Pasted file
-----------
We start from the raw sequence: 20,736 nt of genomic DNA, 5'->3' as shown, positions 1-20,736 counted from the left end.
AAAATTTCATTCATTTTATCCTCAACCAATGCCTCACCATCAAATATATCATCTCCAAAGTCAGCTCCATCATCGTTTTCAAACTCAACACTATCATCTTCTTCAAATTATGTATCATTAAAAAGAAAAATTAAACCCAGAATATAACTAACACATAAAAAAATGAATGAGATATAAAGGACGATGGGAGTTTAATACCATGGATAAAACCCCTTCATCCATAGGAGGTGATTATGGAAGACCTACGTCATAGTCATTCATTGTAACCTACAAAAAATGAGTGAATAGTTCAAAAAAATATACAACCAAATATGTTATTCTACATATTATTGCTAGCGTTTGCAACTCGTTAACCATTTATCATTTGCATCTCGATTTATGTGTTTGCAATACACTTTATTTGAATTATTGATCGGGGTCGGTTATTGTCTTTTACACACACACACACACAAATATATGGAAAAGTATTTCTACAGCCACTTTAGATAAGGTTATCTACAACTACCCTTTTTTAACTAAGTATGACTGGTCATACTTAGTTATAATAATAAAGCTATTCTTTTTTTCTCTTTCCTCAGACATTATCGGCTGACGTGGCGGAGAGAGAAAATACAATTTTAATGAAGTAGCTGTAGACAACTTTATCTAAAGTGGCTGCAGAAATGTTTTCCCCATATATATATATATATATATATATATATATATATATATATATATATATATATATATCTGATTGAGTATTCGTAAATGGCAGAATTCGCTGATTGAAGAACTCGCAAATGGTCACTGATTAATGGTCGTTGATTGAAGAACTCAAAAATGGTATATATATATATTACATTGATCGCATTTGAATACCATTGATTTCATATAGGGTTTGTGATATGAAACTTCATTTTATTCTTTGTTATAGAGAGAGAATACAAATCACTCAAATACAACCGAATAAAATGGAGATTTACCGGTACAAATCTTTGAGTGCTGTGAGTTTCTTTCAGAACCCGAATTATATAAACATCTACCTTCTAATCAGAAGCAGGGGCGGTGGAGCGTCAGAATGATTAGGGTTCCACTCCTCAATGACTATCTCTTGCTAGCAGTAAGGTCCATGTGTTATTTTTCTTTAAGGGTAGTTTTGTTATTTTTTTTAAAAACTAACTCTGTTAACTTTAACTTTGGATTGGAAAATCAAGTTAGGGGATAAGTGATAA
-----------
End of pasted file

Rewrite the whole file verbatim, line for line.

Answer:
We start from the raw sequence: 20,736 nt of genomic DNA, 5'->3' as shown, positions 1-20,736 counted from the left end.
AAAATTTCATTCATTTTATCCTCAACCAATGCCTCACCATCAAATATATCATCTCCAAAGTCAGCTCCATCATCGTTTTCAAACTCAACACTATCATCTTCTTCAAATTATGTATCATTAAAAAGAAAAATTAAACCCAGAATATAACTAACACATAAAAAAATGAATGAGATATAAAGGACGATGGGAGTTTAATACCATGGATAAAACCCCTTCATCCATAGGAGGTGATTATGGAAGACCTACGTCATAGTCATTCATTGTAACCTACAAAAAATGAGTGAATAGTTCAAAAAAATATACAACCAAATATGTTATTCTACATATTATTGCTAGCGTTTGCAACTCGTTAACCATTTATCATTTGCATCTCGATTTATGTGTTTGCAATACACTTTATTTGAATTATTGATCGGGGTCGGTTATTGTCTTTTACACACACACACACACAAATATATGGAAAAGTATTTCTACAGCCACTTTAGATAAGGTTATCTACAACTACCCTTTTTTAACTAAGTATGACTGGTCATACTTAGTTATAATAATAAAGCTATTCTTTTTTTCTCTTTCCTCAGACATTATCGGCTGACGTGGCGGAGAGAGAAAATACAATTTTAATGAAGTAGCTGTAGACAACTTTATCTAAAGTGGCTGCAGAAATGTTTTCCCCATATATATATATATATATATATATATATATATATATATATATATATATATATATATCTGATTGAGTATTCGTAAATGGCAGAATTCGCTGATTGAAGAACTCGCAAATGGTCACTGATTAATGGTCGTTGATTGAAGAACTCAAAAATGGTATATATATATATTACATTGATCGCATTTGAATACCATTGATTTCATATAGGGTTTGTGATATGAAACTTCATTTTATTCTTTGTTATAGAGAGAGAATACAAATCACTCAAATACAACCGAATAAAATGGAGATTTACCGGTACAAATCTTTGAGTGCTGTGAGTTTCTTTCAGAACCCGAATTATATAAACATCTACCTTCTAATCAGAAGCAGGGGCGGTGGAGCGTCAGAATGATTAGGGTTCCACTCCTCAATGACTATCTCTTGCTAGCAGTAAGGTCCATGTGTTATTTTTCTTTAAGGGTAGTTTTGTTATTTTTTTTAAAAACTAACTCTGTTAACTTTAACTTTGGATTGGAAAATCAAGTTAGGGGATAAGTGATAA